Automatic, custom Eagle schematics

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It’s a simple fact that for every circuit you design, someone else has done it before. If you’re working on a high altitude balloon project, there’s already a project out there with a microcontroller, barometric pressure sensor, and an SD card somewhere out there in a corner of the Internet. Google will only help so much if you want to copy these previous builds, which led [Ben] to come up with a better solution. He took dozens of building blocks for basic digital projects and put them all into one really great interface called HackEDA.

The premise is simple: most electronic projects are just electronic Lego. You connect your microcontroller to a sensor, add in a battery, throw in a few caps and resistors for good measure, and hopefully everything will work. HackEDA takes all those basic building blocks – microcontrollers, power sources, and sensors – and creates a custom Eagle schematic with all the parts your project needs

HackEDA is still very much in beta, so there aren’t a whole lot of building blocks to choose from. That said, being able to generate an Eagle schematic with all the parts necessary for your next project is a boon. With this, all you need for a final circuit board is to create a new board file, hit the autorouter, and spend a half hour fixing whatever mess the autorouter made.

Operation StratoSphere

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Panoramic photos are nice, however a full 360 degree x 180 degree, or spherical panorama would be even better. [Caleb Anderson] decided to take this concept much further, attempting to extract panoramic photos from video taken at 100,000 feet using a high-altitude balloon and six GoPro cameras.

The overview of this project can be found here, and gives some background. The first task was to start prototyping some payload containers, which for a device that you have little control over once out of your hands is quite critical. As well as some background, there’s a cool interactive panorama of the first test results on this page, so be sure to check it out.

The “real” hacking in this experiment wasn’t a matter of putting a balloon into the stratosphere or recovering it, however. Chaining these images together into pictures was a huge challenge, and involved a diverse set of skills and software knowledge that most of our readers would be proud to possess. There are several videos in the explanation, but we’ve embedded one with the cameras falling out of the sky. Be sure to at least watch until (or skip to) just after 1:05 where all the cameras impressively survive impact! [Read more...]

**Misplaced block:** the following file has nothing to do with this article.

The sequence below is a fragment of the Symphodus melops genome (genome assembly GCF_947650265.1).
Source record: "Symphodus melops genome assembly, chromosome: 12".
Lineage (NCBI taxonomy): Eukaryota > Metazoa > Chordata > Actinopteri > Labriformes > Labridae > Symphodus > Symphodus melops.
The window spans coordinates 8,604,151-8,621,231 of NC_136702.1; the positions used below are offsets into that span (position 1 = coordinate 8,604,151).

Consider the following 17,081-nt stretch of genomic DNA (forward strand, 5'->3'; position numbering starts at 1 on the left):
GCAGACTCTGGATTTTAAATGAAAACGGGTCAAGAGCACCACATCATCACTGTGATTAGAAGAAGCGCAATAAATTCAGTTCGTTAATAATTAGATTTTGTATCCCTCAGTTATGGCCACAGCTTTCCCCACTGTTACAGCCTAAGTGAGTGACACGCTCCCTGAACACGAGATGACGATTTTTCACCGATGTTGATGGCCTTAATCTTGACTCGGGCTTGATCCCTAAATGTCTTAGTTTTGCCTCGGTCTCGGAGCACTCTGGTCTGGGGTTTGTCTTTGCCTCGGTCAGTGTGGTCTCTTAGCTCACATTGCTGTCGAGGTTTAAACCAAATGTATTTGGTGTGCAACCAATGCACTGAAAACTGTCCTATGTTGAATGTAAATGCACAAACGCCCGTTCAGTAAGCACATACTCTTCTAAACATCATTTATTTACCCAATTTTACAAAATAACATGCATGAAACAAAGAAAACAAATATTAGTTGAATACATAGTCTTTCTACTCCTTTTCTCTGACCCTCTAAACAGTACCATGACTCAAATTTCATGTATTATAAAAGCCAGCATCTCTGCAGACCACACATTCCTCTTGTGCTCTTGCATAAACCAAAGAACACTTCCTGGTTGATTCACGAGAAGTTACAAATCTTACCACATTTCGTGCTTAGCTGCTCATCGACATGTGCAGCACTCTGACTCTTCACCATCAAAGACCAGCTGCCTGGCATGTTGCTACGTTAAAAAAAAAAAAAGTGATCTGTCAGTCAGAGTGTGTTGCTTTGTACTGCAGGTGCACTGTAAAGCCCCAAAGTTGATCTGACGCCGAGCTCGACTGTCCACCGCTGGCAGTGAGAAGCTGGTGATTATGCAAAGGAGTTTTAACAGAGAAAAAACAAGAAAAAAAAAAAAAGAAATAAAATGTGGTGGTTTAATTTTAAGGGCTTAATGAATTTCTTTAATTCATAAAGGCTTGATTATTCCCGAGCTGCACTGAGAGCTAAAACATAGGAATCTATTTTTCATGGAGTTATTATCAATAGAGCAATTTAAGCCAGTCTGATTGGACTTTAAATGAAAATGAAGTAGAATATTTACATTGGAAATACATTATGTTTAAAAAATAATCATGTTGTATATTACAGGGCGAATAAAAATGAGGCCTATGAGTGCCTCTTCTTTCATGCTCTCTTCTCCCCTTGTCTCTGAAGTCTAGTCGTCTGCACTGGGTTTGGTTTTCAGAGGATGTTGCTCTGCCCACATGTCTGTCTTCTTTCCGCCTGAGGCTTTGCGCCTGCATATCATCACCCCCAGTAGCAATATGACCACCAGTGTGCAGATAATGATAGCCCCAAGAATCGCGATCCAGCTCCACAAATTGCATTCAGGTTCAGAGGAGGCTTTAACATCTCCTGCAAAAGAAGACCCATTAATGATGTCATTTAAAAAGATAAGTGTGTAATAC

Web-based TI graphing calculator emulator

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You can leave the TI graphing calculator at home thanks to this web-based TI-83 and TI-84 emulator. As with pretty much all emulators, this depends on a ROM image from the actual hardware to work. But if you have one of the supported calculators (TI-83+, TI-83+ SE, TI-84+, or TI-84+SE) you can dump the image yourself and this should work like a charm.

[Christopher Mitchell] calls the project jsTIfied because he wrote it in JavaScript and HTML5 (that’s where the js comes from) and it’s based on the Texas Instruments line of hardware (hence the capital TI). After agreeing that you’re not getting any ROMs from his site you can choose the file to load on your browser. The image of the calculator has working buttons and will show the boot screen just like the real thing. You can use it like normal but you can load load up programs for the environment. See this demonstrated after the break.

We’ve seen some arguments online about the price of the TI line over the years. Prices haven’t dropped much over the decades even though they’re making pretty much the same hardware. It’s cool to see someone figure out how to emulate the hardware — and on a web interface to boot! But we’re left wondering why TI isn’t selling an equivalent app for iOS and Android or at least leveraging what must be millions in each production run for a lower retail price?

[Read more...]

How to write your own Minesweeper solver

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We think we have found project that will take over our holiday free time. [Bai Li] just published an excellent article about writing a program that can automatically solve the game of Minesweeper. For those of you who are unfamiliar, Minesweeper gives you a grid in which land mines have been randomly placed. As you click on boxes to reveal what is underneath you are greeted with a number which represents how many mines surround that box. [Bai's] project examines how the puzzle may be solved programmatically.